Obama on puppies, and daughters, growing up in the White House

August 23, 2013

NEW MILFORD, Pa. – A wistful President Obama said he is proud but a little sad at the growing independence of his daughters, adding that the arrival of a new puppy last week has provided a welcome distraction -- as well as a couple of potty-training accidents on the White House floors.

In an interview with CNN that aired Friday morning, Obama said first lady Michelle Obama is “in full parenting mode” trying to train Sunny, the family’s new Portuguese water dog, and teach her to sit and catch.

“We live in rental housing,” Obama joked. “We didn’t have to put down a deposit, but we are making sure that it gets cleaned up for the next occupant.”

The Obamas got the dog last weekend as a companion to Bo, the Portuguese water dog they got shortly after moving into the White House in 2009. The president told CNN anchor Chris Cuomo that Bo was getting “lonely” because the Obama daughters, Malia and Sasha, are growing older and have increasingly busy schedules outside the home. As he spoke, however, it became clear that the nation's commander in chief was getting a little lonely too.

“The two other puppies are grown up,” Obama said, referring to Malia, 15, and Sasha, 12. “And they still have some responsibilities for him, but they're not always around between school, sports practice, all that stuff. And so Bo was getting a little down in the dumps inside the house.”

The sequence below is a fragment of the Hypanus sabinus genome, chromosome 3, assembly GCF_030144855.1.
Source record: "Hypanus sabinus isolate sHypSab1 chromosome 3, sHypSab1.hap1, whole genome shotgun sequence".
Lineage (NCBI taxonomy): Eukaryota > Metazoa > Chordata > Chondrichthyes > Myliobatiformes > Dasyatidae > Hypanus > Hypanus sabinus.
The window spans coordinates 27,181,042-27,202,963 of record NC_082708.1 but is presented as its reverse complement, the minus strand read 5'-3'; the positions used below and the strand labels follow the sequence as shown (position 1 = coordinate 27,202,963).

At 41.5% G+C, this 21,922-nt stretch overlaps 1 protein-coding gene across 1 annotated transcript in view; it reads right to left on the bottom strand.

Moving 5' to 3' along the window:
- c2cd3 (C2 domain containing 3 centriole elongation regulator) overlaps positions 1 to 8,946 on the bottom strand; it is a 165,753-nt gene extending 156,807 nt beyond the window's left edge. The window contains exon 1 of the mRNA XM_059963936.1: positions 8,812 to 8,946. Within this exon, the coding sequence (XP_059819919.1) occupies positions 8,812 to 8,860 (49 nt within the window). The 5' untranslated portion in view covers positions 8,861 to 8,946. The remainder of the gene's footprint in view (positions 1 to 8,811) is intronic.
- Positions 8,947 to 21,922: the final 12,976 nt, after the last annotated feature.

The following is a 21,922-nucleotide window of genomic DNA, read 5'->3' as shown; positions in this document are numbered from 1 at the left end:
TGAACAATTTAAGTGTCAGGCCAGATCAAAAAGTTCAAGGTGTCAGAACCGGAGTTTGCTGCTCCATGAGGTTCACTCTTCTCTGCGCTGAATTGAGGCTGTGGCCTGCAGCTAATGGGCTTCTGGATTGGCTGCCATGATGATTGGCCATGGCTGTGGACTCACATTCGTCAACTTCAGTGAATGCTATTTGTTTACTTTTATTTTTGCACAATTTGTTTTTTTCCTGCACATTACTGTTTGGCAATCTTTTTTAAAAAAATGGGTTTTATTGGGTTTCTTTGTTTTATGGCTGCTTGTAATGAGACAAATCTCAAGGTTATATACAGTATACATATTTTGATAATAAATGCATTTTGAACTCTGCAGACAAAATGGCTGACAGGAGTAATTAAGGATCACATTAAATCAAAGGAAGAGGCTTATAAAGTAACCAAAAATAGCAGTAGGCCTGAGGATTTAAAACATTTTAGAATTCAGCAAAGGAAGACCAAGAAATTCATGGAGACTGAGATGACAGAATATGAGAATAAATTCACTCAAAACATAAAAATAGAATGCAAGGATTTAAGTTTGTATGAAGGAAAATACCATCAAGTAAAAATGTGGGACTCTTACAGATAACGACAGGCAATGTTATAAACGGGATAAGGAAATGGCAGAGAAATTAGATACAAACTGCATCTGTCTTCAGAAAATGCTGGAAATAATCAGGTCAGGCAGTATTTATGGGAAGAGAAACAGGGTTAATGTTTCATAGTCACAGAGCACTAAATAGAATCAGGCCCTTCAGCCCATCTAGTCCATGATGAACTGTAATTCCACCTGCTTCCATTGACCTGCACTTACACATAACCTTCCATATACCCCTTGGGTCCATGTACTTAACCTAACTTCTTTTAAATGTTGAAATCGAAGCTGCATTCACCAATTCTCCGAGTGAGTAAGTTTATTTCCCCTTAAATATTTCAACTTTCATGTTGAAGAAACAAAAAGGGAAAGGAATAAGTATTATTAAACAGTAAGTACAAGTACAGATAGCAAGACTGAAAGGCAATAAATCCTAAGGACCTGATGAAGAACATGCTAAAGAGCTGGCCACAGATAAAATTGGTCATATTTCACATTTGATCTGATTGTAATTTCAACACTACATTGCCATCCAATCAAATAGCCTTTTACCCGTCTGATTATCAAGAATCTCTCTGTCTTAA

Obama said he “couldn’t be prouder” of his daughters, calling them poised, smart, funny and respectful.

“What I’m discovering is that each year I get more excited about spending time with them; they get a little less excited,” Obama said. “But they love me, so they want to pretend like they want to spend time with me. So they’ll come into my office and they’ll pat me and say, ‘Hey, Daddy, I love you,’ and they’ll give me like a 10-minute conversation. Then they’ll say, ‘Okay, Daddy, I got to go. I’ll be gone all weekend, and I’ll see you on Sunday night.’”

Getting the new dog, Obama said, helps keep things lively inside the White House -- both for Bo and for the first couple, who most likely will send Malia off to college before the end of the president's second term.

"I think there is an element for Michelle and me of, you know, we see what’s coming,” Obama said. “We need to make sure that we got somebody who greets us at the door when we get home.”

Sunny, the ever-competitive Obama added, is "faster" than Bo, who is almost five years old. "She jumps higher, she's friskier," Obama said. "He is trying to keep up… He’s loving it and ultimately it's gonna be great for him over the long term.”

Philip Rucker is a national political correspondent for The Washington Post, where he has reported since 2005.
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